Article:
In order to further the Department’s commitment to investigating and prosecuting civil rights era homicides, the FBI in 2006 began its Cold Case Initiative (the Initiative) to identify and investigate the murders committed during the civil rights era. Department lawyers and agents have jointly participated in a multi-faceted strategy to address these investigations.
As detailed more fully in prior reports, the first step in the Initiative was to identify cases for inclusion by having each of the 56 FBI field offices identify cases within its jurisdiction that might warrant review. In 2007, we began the next phase of the Initiative, in which we conducted an extensive outreach campaign to solicit assistance from the NAACP, SPLC, and the National Urban League; various community groups; and the academic community; and state and local law enforcement organizations. We also conducted an aggressive media campaign, granting interviews to numerous outlets, including New York Times, the Washington Post, the Baltimore Sun, National Public Radio, the British Broadcasting Company, 60 Minutes, Dateline, and local media outlets, in an effort to elicit the public’s assistance with locating witnesses to these crimes, as well as family members of the victims. When our work on the Initiative began, we had identified 95 matters for inclusion. Largely as a result of our outreach efforts, that number has grown to 113. At a minimum, we believe that our demonstrated commitment already has provided the communities with the assurance that they are being heard and that the Department is doing everything possible to investigate these important cases.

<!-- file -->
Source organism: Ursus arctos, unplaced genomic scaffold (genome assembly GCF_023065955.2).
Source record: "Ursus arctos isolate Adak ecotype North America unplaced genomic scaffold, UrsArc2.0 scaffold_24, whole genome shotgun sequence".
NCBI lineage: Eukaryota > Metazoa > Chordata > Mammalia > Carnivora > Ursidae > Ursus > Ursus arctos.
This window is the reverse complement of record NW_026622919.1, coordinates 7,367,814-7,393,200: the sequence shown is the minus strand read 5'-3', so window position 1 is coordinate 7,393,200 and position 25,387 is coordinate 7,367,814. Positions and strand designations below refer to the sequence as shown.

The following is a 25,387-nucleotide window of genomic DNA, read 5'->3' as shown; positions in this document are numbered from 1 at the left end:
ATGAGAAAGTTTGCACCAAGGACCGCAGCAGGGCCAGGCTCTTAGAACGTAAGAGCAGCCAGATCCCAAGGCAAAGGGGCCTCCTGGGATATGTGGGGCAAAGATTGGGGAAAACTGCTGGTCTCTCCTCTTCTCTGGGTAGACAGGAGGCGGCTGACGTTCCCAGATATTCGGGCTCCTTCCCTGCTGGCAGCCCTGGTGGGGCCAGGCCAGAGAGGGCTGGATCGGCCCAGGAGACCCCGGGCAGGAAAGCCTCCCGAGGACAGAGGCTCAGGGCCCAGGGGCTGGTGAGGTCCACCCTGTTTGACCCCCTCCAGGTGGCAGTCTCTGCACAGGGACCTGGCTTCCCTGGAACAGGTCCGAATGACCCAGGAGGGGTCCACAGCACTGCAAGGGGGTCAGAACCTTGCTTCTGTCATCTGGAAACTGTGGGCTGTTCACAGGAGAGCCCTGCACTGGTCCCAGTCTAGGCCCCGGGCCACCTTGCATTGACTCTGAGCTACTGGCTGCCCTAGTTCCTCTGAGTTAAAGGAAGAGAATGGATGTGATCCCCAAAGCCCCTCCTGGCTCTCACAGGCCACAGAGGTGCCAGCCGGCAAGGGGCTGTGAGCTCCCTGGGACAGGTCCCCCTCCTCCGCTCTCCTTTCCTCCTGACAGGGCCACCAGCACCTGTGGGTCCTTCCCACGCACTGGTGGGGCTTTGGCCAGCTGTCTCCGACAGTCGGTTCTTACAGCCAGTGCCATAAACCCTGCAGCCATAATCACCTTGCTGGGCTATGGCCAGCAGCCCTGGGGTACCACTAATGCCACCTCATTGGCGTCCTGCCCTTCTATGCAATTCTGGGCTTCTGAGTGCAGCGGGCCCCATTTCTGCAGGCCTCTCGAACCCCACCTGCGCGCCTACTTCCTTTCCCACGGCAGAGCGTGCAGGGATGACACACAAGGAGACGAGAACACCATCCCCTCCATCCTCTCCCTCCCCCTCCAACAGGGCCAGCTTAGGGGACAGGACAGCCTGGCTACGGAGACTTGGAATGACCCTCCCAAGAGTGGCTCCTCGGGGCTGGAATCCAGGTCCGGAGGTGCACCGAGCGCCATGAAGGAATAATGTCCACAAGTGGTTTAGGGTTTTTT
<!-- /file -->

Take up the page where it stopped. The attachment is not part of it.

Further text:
Click here to view the list of cold case closing memoranda
The Cold Case Initiative resulted in one successful federal prosecution which was upheld on appeal in 2010. This case involved the 1964 murders of 19-year-olds Charles Moore and Henry Dee in Franklin County, Mississippi. More detailed facts of this case were included in prior reports. Seale was convicted in June 2007 of two counts of kidnapping and one count of conspiracy, and was sentenced to three life terms. On March 12, 2010, Seale’s conviction was affirmed by the original Fifth Circuit panel. On October 4, 2010, Seale’s petition for certiorari review to the U.S. Supreme Court was denied. Seale died in prison on August 2, 2011.
There has also been a successful state prosecution since passage of the Till Act. This case involved the February 18, 1965 shooting of Jimmie Lee Jackson by then-Alabama State Trooper James Bonard Fowler following a civil rights protest in Marion, Alabama. In May 2007, the District Attorney for Perry County, Alabama filed murder charges against Fowler. The FBI lent its assistance to local investigators and the District Attorney’s Office in connection with the case. On November 15, 2010, the seventy-seven year old Fowler pleaded guilty to manslaughter, and received a six-month prison sentence.
Notifying Victim Family Members
During the past five years, the FBI has completed its work on most of the investigations and has submitted them to the Department for review. The Department’s review of these investigations and the thousands of documents provided by the FBI is ongoing. Unfortunately, during this process, it has become apparent that due to the many impediments discussed earlier in this Report, it is unlikely that any of these remaining cases will be prosecuted.
In an effort to nonetheless bring some sense of closure to the family members of these victims, the Department is writing letters to the next of kin when found. We have also made the decision to have FBI agents hand deliver these letters to known family members.
The FBI has devoted considerable resources to locating the next of kin for the victims, successfully locating family members for 102 of the 126 victims. The FBI continues its efforts to locate victim family members.